by Karen Bell, author of Achieving environmental justice: A cross-national analysis, publishing on 28 April.
After spending 30 years of my life engaged in research and activism (mainly activism) on environmental issues, it is a huge relief to find that now virtually everyone seems to know, think and care about the topic. For years I, and similarly minded others, had to cope with, what Tony Benn describes as the path to progress, whereby ‘First they ignore you, then they say you’re mad, then dangerous’ before ‘…there’s a pause and then you can’t find anyone who disagrees with you’. Now almost everyone recognises that we face numerous environmental crises and solutions are being proposed from a vast range of concerned bodies, from oil companies (e.g. BP ‘alternative’ energy), to weapons manufacturers (e.g. Nammo lead-free ‘green’ bullets) to God (e.g. the Green Bible).
Of course, environmental problems are getting harder to ignore, especially following the wave of political and media attention that ensued when the floods hit the playing fields of Eton or as Deborah Orr put it in The Guardian, ‘the effluent … hit the affluent’.
Though the PM would have us believe the floods were caused by the Environment Agency, the vast majority have finally woken up to the fact that climate change is linked to human behaviour, more generally, and what’s more that it is an urgent issue, likely to affect everyone. Therefore, now that everyone is taking at least one environmental problem – i.e. climate change – seriously, it would seem that I could stop all this research and activism, pass on the baton, take up a relaxing hobby like knitting and let everyone else ‘sort it out’. But I haven’t been able to because a) we now only have about 20 years to prevent the imminent and irreversible overstep of the planetary boundaries within which humanity can safely live (Rockström et al, 2009) – not a situation conducive to restful activity of any kind; and b) the way the problem is generally being ‘sorted’ seems to be making things worse, not just for the environment, but for society as a whole, particularly the worst off.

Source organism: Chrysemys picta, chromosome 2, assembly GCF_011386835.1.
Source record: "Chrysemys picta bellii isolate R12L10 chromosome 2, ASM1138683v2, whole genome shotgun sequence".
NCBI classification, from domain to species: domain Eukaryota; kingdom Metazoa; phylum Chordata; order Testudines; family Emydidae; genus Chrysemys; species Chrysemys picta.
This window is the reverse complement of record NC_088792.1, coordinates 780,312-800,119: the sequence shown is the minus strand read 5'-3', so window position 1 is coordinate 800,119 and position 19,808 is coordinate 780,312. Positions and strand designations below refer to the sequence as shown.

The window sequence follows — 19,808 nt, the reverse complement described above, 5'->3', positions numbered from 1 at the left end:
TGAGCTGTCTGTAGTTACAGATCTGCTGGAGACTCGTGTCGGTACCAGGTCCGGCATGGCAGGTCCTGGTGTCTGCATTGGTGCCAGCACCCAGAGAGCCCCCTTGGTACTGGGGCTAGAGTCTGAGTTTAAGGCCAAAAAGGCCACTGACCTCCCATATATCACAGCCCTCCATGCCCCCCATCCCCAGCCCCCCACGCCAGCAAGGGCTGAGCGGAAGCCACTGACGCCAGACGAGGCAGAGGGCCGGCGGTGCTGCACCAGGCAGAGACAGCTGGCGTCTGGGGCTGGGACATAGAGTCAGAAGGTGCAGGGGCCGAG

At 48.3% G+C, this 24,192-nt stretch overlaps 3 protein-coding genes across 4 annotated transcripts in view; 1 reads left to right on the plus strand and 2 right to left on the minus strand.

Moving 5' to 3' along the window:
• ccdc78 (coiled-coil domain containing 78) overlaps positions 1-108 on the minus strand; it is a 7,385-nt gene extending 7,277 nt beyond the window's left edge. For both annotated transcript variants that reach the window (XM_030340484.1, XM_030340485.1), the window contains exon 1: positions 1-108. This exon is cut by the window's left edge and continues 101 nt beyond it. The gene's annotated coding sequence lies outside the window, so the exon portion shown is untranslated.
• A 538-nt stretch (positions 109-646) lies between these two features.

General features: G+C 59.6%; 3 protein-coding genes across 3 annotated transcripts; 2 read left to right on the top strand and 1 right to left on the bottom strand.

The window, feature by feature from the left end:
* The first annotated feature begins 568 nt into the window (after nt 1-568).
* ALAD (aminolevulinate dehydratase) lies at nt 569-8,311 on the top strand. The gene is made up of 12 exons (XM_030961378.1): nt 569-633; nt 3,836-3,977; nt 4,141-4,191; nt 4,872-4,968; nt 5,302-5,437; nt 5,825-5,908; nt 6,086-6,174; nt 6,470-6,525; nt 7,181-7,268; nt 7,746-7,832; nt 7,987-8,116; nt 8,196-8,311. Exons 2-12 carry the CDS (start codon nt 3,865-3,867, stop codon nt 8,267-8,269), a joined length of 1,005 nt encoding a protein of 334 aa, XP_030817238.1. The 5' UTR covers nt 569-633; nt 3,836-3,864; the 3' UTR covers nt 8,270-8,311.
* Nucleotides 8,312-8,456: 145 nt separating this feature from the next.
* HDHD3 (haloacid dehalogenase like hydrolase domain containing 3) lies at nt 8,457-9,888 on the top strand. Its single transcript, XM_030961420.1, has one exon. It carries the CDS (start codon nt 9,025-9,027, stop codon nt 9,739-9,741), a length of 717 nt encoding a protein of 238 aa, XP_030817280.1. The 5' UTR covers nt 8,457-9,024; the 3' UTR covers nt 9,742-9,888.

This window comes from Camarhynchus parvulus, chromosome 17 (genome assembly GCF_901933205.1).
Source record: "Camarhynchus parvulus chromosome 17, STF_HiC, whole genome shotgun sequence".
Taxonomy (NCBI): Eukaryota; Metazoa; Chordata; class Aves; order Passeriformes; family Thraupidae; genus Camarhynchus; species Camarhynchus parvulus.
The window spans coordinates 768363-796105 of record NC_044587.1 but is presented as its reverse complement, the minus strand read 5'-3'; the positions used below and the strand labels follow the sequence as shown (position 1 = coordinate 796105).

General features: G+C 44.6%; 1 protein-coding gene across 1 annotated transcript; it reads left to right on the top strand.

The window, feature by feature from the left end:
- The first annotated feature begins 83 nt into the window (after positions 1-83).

So, instead of knitting an extremely long scarf, I wrote my first book Achieving environmental justice to explore what to do and to implore that we do it. I have called the book ‘Achieving environmental justice’, rather than ‘Achieving environmental friendliness’, because I see the environmental crises we face as crises of social injustice. They are about social justice because:
- Most of us are now living in unhealthy environments that poison and kill us
- The poorest and least powerful live in the unhealthiest environments
- The same poorest and least powerful are the least likely to have caused the environmental crises
- The solutions to the environmental crises being implemented sometimes intensify the problems of the poorest and least powerful
- The processes of environmental decision-making rarely include the poorest and least powerful
Focussing on these social justice issues, the book considers the extent, form and causes of environmental justice and injustice in a variety of countries, from the US, UK, Republic of Korea and Sweden to China, Bolivia and Cuba. It also looks at the solutions to the environmental crises being implemented in each country, particularly evaluating the effectiveness of technological innovation and market-based mechanisms in comparison with more regulatory or redistributive approaches.
Some of the proposed solutions have comforting, win-win sounding names, such as ‘Green Economy’, ‘Geo-engineering’ and ‘Payments for Ecosystems Services’. However, when these policies are examined from an environmental justice perspective, asking who benefits?, who decides?, and why?, many of the proposed solutions appear to be deeply concerning. Hence, the book questions whether the widely applauded market-based solutions (e.g. South Korea’s Green Growth policy) are really effective and for whom; and compares their outcomes with that of more redistributive and regulatory policy approaches (e.g. Bolivia’s Living Well policy). I conclude that ‘green capitalist’ solutions are generally inadequate, ineffective and sometimes harmful because capitalism’s necessity for short term profit means that longer term consequences must be ignored.
Last week, the recent IPCC report again highlighted the threats to our health, homes, food and safety as a result of rising temperatures but it did not advocate radical social change. Flash floods, 153 lightning strikes a minute, calling in the army, the PM in his wellies, whatever happens, we are still generally only willing to consider environmental policy that fits in with, or benefits, business. This does not seem rational to me. Hence, the book invites readers to consider that capitalism and markets may not be the answer to these crises and may well be the cause. I am hoping to be called mad or dangerous as, at least (according to Tony Benn who I consider was right about most things) that will mean we will be on the path to progress and I will shortly be able to take up knitting.
Achieving environmental justice: A cross-national analysis is available with 20% discount at www.policypress.co.uk.